One of my more piratically inclined friends has slipped me a copy, no doubt illicit, of Hidden Figures. This is a nice feel-good movie about the women, all – in the terminology of the time – “coloured”, who operated calculating machines for NASA before the agency’s first computer arrived.
In particular it concentrates on three of them: one who defies several prejudices by qualifying as a rocket engineer, one who is seconded to the unit which calculates orbits and re-entry points, and turns out to be a mathematical genius, and one who studies the inner workings of computers in her own time, and becomes the only person who understands the new IBM machine.
Cynical observers may detect an attempt to dispose in one movie of two complaints about Hollywood: that it offers no meaty heroic parts for ladies, and has a similar deficiency with regards to minorities.
But it seemed a reasonably honest job to me. If I was a critic I would suggest that it would have been more successful as a film if the director had picked one of the three ladies and concentrated on her.
I know Aristotle’s three unities are now out of style, but having three lead characters still seems like maybe two too many.
Never mind. The thing which disturbed me about all this came early in the movie when the future genius is moved to her new department. There is a room full of white men wearing shirts and ties. No doubt in a cooler climate they would have worn jackets as well.
And there is a coffee pot, from which everyone helps themselves. After a day or two this is joined by a second, smaller coffee pot, labelled “colored” (Americans cannot spell) for the exclusive use of the future genius.
I find this bit painful to believe. The NASA staff were, I suppose, recruited on a nation-wide basis. Some of them must have been from parts of the country where the idea of a separate coffee pot for black people would have seemed as outlandish as it seems to me. Yet nobody says anything.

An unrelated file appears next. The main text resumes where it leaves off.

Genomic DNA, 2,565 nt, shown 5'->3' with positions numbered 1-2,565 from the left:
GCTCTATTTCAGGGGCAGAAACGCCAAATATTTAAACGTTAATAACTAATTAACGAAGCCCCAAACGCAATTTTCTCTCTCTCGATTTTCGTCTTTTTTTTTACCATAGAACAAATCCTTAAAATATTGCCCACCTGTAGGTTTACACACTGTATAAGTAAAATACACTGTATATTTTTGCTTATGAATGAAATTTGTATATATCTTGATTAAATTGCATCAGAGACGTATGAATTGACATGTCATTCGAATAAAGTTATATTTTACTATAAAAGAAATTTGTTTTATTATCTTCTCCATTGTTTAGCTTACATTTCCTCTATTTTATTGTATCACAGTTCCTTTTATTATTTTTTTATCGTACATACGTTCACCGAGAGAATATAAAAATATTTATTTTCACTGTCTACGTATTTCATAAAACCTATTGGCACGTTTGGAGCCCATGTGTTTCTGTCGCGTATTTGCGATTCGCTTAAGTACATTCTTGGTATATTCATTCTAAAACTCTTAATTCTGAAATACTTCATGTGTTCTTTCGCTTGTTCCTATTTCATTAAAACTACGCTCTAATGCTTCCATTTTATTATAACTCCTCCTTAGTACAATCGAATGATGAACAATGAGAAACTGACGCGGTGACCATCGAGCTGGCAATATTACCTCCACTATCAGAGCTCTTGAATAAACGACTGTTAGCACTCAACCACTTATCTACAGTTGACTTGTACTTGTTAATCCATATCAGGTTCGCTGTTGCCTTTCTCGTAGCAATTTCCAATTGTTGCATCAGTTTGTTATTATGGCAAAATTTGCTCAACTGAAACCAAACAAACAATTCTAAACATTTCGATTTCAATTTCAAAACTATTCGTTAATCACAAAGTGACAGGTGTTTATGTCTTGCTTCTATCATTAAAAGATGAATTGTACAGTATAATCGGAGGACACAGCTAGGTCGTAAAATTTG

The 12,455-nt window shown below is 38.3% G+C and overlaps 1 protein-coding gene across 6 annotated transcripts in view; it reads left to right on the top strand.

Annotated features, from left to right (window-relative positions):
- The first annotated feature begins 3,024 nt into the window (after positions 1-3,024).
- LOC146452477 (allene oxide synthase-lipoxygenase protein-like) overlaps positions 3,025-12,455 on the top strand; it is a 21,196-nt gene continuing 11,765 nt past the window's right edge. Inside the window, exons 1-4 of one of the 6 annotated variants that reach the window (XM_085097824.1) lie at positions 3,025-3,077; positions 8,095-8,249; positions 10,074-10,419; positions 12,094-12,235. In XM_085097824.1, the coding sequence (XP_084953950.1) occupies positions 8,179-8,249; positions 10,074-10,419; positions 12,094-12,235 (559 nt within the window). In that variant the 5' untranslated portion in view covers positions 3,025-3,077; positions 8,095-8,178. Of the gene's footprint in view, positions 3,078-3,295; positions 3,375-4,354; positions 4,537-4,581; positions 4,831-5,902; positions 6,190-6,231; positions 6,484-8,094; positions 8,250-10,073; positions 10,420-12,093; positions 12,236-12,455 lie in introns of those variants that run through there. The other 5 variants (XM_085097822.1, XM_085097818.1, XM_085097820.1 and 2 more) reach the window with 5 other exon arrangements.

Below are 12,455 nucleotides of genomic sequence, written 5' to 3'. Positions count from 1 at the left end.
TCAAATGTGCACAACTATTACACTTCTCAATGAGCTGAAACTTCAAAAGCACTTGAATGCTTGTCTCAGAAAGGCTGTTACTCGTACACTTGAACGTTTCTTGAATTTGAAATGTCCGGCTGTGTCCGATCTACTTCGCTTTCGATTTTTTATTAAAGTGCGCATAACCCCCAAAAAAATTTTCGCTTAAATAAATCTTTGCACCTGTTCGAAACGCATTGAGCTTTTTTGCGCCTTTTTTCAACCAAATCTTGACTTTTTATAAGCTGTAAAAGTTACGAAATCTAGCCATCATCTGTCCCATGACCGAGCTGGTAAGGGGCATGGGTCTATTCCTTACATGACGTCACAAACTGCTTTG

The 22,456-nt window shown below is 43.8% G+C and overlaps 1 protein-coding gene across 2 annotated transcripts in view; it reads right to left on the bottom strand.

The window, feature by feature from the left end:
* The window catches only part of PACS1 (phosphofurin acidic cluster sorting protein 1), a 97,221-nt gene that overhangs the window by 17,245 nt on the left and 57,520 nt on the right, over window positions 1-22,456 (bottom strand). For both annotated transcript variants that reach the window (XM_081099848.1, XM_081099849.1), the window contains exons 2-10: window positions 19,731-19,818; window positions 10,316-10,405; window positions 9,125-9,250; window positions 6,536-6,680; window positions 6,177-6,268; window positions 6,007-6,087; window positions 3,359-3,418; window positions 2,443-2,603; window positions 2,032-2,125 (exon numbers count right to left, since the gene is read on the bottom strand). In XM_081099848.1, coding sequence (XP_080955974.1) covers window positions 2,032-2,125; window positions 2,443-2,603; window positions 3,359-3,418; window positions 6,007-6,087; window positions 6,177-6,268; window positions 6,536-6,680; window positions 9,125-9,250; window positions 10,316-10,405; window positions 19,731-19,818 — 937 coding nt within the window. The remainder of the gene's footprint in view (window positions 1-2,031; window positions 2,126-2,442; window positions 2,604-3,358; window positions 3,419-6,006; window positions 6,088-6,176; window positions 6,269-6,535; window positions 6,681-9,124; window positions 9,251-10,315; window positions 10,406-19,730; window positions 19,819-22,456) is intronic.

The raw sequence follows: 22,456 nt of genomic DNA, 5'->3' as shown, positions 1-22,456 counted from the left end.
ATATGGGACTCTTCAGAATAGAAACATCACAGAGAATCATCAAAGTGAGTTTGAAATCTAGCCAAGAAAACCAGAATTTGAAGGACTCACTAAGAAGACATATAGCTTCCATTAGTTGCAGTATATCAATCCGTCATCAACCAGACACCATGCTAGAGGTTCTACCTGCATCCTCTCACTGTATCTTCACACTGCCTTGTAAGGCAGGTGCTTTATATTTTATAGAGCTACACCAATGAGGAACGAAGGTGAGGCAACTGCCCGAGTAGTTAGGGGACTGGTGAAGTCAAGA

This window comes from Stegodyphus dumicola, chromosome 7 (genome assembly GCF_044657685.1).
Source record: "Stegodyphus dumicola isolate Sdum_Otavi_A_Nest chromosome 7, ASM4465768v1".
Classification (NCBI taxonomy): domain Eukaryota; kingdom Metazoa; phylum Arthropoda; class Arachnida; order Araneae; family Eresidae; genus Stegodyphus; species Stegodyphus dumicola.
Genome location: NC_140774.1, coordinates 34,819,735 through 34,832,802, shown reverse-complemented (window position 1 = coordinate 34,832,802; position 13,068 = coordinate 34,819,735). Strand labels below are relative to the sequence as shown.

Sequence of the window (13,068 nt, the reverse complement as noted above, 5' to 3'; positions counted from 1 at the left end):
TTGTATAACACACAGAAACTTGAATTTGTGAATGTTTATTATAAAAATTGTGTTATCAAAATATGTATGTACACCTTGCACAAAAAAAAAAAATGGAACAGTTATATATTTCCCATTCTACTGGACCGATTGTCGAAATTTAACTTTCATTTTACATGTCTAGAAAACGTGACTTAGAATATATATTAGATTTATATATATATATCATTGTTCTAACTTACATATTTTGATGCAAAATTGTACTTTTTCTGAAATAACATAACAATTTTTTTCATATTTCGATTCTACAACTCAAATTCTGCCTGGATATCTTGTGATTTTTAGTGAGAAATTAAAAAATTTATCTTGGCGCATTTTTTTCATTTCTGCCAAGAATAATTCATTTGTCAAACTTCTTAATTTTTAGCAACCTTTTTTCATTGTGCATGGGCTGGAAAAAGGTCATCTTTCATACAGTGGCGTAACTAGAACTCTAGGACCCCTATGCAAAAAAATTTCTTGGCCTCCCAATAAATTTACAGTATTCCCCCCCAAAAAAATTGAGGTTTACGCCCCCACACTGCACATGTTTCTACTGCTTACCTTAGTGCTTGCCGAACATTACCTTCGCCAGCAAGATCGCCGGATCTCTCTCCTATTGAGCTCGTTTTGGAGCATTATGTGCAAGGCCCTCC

Well I realise that this was a long time ago and even then opinions about the matter were changing. The film’s only whiff of violence comes in the scene where Kevin Costner takes a sledgehammer to the sign over the “Colored Ladies” toilet.
Before I incurr a storm of abuse from American readers I must point out that in the interests of making a feasible movie out of a long book some “facts” were telescoped and some made up. It is quite likely that the “colored” coffee pot never existed, at least at NASA in the 60s.
What worries me is what this tells us about the way things are done today. Six decades ago the idea of segregated toilets or coffeepots struck some people as perfectly normal. Those who complained were told, as the philosophical cow in “Babe” puts it: “you will never achieve lasting happiness unless you accept that the way things are is the way things are.”
Which, I wonder, of the things which we now accept as “the way things are” in Hong Kong will have future cinema audiences gasping in disbelief or squirming in their seats?
Will they suspect that the part of the movie in which an 80-year-old lady is collecting cardboard boxes in a handcart to make ends meet was … made up, exaggerated?
Will they wonder what went through the heads of employers of live-in domestic helpers on terms barely distinguishable from slavery?
Will the author of the book “soon to be a major motion picture” (I have never seen a book which was turned into a minor motion picture) have to provide a foreword in which he says that, yes – people in Hong Kong did sleep under fly-overs, men did sleep in cages and developers did sell mini-flats so small that no self-respecting zoo would have approved them as accommodation for a family of small rodents?
And all this went on while the government was wallowing in an unbudgeted surplus big enough to finance a white elephant on a grand scale. I confidently await the announcement that the Express Rail Link will have solid gold toilets. We have to spend all that money on something.
I don’t know what the future will make of us. And the people who confidently answer questions of this kind — one way or the other — don’t know either.
All I draw from these questions is the thought that there is no virtue in silence or conformity in the presence of something wrong. We cannot solve all of Hong Kong’s problems. Let us at least be able to say, when our grandchildren ask us how these things were tolerated, that some of us did actually complain.
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